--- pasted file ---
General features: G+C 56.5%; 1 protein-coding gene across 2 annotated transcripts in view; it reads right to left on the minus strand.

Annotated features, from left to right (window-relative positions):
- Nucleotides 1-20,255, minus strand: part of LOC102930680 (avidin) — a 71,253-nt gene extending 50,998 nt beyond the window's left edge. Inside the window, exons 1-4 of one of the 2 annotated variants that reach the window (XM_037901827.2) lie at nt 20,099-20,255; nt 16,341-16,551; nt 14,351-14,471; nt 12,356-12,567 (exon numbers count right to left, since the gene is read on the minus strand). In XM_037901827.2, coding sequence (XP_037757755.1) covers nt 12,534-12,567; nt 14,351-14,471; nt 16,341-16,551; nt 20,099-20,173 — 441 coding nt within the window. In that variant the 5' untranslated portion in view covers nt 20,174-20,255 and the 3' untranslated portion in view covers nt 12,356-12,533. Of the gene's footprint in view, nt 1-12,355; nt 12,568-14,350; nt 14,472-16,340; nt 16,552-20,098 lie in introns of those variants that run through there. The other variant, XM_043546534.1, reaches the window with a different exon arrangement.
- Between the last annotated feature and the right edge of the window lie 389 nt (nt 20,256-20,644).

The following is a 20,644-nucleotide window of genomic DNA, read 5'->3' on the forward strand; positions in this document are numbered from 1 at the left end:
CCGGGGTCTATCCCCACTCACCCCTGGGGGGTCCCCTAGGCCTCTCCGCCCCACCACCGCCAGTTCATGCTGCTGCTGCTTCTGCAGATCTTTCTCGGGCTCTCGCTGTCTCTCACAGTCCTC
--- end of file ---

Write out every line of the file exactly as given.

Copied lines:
General features: G+C 56.5%; 1 protein-coding gene across 2 annotated transcripts in view; it reads right to left on the minus strand.

Annotated features, from left to right (window-relative positions):
- Nucleotides 1-20,255, minus strand: part of LOC102930680 (avidin) — a 71,253-nt gene extending 50,998 nt beyond the window's left edge. Inside the window, exons 1-4 of one of the 2 annotated variants that reach the window (XM_037901827.2) lie at nt 20,099-20,255; nt 16,341-16,551; nt 14,351-14,471; nt 12,356-12,567 (exon numbers count right to left, since the gene is read on the minus strand). In XM_037901827.2, coding sequence (XP_037757755.1) covers nt 12,534-12,567; nt 14,351-14,471; nt 16,341-16,551; nt 20,099-20,173 — 441 coding nt within the window. In that variant the 5' untranslated portion in view covers nt 20,174-20,255 and the 3' untranslated portion in view covers nt 12,356-12,533. Of the gene's footprint in view, nt 1-12,355; nt 12,568-14,350; nt 14,472-16,340; nt 16,552-20,098 lie in introns of those variants that run through there. The other variant, XM_043546534.1, reaches the window with a different exon arrangement.
- Between the last annotated feature and the right edge of the window lie 389 nt (nt 20,256-20,644).

The following is a 20,644-nucleotide window of genomic DNA, read 5'->3' on the forward strand; positions in this document are numbered from 1 at the left end:
CCGGGGTCTATCCCCACTCACCCCTGGGGGGTCCCCTAGGCCTCTCCGCCCCACCACCGCCAGTTCATGCTGCTGCTGCTTCTGCAGATCTTTCTCGGGCTCTCGCTGTCTCTCACAGTCCTC